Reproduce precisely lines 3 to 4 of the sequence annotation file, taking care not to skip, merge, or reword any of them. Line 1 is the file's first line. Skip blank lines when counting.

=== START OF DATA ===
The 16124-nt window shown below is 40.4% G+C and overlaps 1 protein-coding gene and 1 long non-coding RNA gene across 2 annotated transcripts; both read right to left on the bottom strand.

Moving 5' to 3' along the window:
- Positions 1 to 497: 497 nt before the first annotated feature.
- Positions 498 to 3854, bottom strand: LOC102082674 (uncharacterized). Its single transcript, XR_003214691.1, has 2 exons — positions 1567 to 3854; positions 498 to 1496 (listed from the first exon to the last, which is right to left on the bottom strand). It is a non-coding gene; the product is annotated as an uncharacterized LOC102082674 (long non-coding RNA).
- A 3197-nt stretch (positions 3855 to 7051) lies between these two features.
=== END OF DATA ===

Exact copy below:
- Positions 1 to 497: 497 nt before the first annotated feature.
- Positions 498 to 3854, bottom strand: LOC102082674 (uncharacterized). Its single transcript, XR_003214691.1, has 2 exons — positions 1567 to 3854; positions 498 to 1496 (listed from the first exon to the last, which is right to left on the bottom strand). It is a non-coding gene; the product is annotated as an uncharacterized LOC102082674 (long non-coding RNA).